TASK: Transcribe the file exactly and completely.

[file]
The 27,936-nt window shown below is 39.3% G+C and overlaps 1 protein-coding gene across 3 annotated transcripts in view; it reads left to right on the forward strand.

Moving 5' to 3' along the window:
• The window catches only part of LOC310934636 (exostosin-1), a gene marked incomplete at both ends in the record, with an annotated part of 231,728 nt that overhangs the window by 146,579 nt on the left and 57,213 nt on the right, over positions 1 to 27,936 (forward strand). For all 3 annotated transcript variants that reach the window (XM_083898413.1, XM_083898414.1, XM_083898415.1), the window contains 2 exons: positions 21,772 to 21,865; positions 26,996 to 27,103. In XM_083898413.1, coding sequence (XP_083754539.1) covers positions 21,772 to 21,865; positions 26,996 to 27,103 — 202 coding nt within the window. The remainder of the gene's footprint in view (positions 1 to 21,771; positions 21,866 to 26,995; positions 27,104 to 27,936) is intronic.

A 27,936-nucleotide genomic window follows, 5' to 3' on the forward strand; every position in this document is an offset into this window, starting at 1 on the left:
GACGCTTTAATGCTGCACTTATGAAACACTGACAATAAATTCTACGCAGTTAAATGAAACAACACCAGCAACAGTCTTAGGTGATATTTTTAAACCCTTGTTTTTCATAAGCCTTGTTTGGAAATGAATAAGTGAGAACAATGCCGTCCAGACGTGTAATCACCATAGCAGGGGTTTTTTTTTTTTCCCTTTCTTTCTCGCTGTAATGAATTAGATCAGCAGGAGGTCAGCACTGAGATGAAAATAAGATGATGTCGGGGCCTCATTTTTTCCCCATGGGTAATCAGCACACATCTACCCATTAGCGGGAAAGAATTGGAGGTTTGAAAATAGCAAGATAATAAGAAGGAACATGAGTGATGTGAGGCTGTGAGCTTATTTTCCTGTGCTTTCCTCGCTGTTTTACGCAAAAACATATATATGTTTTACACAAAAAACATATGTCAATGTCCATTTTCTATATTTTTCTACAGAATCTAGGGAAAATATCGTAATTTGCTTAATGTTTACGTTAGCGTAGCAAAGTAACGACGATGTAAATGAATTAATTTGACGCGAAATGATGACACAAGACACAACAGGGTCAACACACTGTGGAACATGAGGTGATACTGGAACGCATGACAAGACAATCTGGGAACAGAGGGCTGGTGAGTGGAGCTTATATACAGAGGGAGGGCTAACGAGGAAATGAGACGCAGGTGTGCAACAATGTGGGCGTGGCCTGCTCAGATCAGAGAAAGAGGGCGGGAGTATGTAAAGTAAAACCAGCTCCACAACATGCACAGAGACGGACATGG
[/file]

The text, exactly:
The 27,936-nt window shown below is 39.3% G+C and overlaps 1 protein-coding gene across 3 annotated transcripts in view; it reads left to right on the forward strand.

Moving 5' to 3' along the window:
• The window catches only part of LOC310934636 (exostosin-1), a gene marked incomplete at both ends in the record, with an annotated part of 231,728 nt that overhangs the window by 146,579 nt on the left and 57,213 nt on the right, over positions 1 to 27,936 (forward strand). For all 3 annotated transcript variants that reach the window (XM_083898413.1, XM_083898414.1, XM_083898415.1), the window contains 2 exons: positions 21,772 to 21,865; positions 26,996 to 27,103. In XM_083898413.1, coding sequence (XP_083754539.1) covers positions 21,772 to 21,865; positions 26,996 to 27,103 — 202 coding nt within the window. The remainder of the gene's footprint in view (positions 1 to 21,771; positions 21,866 to 26,995; positions 27,104 to 27,936) is intronic.

A 27,936-nucleotide genomic window follows, 5' to 3' on the forward strand; every position in this document is an offset into this window, starting at 1 on the left:
GACGCTTTAATGCTGCACTTATGAAACACTGACAATAAATTCTACGCAGTTAAATGAAACAACACCAGCAACAGTCTTAGGTGATATTTTTAAACCCTTGTTTTTCATAAGCCTTGTTTGGAAATGAATAAGTGAGAACAATGCCGTCCAGACGTGTAATCACCATAGCAGGGGTTTTTTTTTTTTCCCTTTCTTTCTCGCTGTAATGAATTAGATCAGCAGGAGGTCAGCACTGAGATGAAAATAAGATGATGTCGGGGCCTCATTTTTTCCCCATGGGTAATCAGCACACATCTACCCATTAGCGGGAAAGAATTGGAGGTTTGAAAATAGCAAGATAATAAGAAGGAACATGAGTGATGTGAGGCTGTGAGCTTATTTTCCTGTGCTTTCCTCGCTGTTTTACGCAAAAACATATATATGTTTTACACAAAAAACATATGTCAATGTCCATTTTCTATATTTTTCTACAGAATCTAGGGAAAATATCGTAATTTGCTTAATGTTTACGTTAGCGTAGCAAAGTAACGACGATGTAAATGAATTAATTTGACGCGAAATGATGACACAAGACACAACAGGGTCAACACACTGTGGAACATGAGGTGATACTGGAACGCATGACAAGACAATCTGGGAACAGAGGGCTGGTGAGTGGAGCTTATATACAGAGGGAGGGCTAACGAGGAAATGAGACGCAGGTGTGCAACAATGTGGGCGTGGCCTGCTCAGATCAGAGAAAGAGGGCGGGAGTATGTAAAGTAAAACCAGCTCCACAACATGCACAGAGACGGACATGG